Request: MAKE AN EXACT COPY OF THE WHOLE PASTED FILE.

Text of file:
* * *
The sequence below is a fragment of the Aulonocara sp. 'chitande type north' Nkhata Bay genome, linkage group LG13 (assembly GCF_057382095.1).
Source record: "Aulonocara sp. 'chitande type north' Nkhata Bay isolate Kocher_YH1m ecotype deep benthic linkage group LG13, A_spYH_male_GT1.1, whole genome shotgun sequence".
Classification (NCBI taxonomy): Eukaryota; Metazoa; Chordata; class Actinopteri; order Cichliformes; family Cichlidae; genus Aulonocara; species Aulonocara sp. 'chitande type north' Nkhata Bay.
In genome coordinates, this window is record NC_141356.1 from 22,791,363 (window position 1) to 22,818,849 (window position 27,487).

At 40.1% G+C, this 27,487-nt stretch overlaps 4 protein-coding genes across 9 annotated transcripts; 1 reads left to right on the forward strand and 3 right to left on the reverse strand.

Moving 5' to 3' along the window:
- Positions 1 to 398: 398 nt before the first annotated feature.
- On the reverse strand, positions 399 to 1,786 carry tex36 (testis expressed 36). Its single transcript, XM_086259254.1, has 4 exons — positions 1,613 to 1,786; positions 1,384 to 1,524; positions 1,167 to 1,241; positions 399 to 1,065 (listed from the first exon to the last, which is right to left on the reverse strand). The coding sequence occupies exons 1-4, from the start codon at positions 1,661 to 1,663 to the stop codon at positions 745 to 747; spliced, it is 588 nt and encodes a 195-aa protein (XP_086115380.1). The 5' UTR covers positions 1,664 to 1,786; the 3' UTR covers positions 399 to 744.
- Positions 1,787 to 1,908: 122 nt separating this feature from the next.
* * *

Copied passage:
The sequence below is a fragment of the Aulonocara sp. 'chitande type north' Nkhata Bay genome, linkage group LG13 (assembly GCF_057382095.1).
Source record: "Aulonocara sp. 'chitande type north' Nkhata Bay isolate Kocher_YH1m ecotype deep benthic linkage group LG13, A_spYH_male_GT1.1, whole genome shotgun sequence".
Classification (NCBI taxonomy): Eukaryota; Metazoa; Chordata; class Actinopteri; order Cichliformes; family Cichlidae; genus Aulonocara; species Aulonocara sp. 'chitande type north' Nkhata Bay.
In genome coordinates, this window is record NC_141356.1 from 22,791,363 (window position 1) to 22,818,849 (window position 27,487).

At 40.1% G+C, this 27,487-nt stretch overlaps 4 protein-coding genes across 9 annotated transcripts; 1 reads left to right on the forward strand and 3 right to left on the reverse strand.

Moving 5' to 3' along the window:
- Positions 1 to 398: 398 nt before the first annotated feature.
- On the reverse strand, positions 399 to 1,786 carry tex36 (testis expressed 36). Its single transcript, XM_086259254.1, has 4 exons — positions 1,613 to 1,786; positions 1,384 to 1,524; positions 1,167 to 1,241; positions 399 to 1,065 (listed from the first exon to the last, which is right to left on the reverse strand). The coding sequence occupies exons 1-4, from the start codon at positions 1,661 to 1,663 to the stop codon at positions 745 to 747; spliced, it is 588 nt and encodes a 195-aa protein (XP_086115380.1). The 5' UTR covers positions 1,664 to 1,786; the 3' UTR covers positions 399 to 744.
- Positions 1,787 to 1,908: 122 nt separating this feature from the next.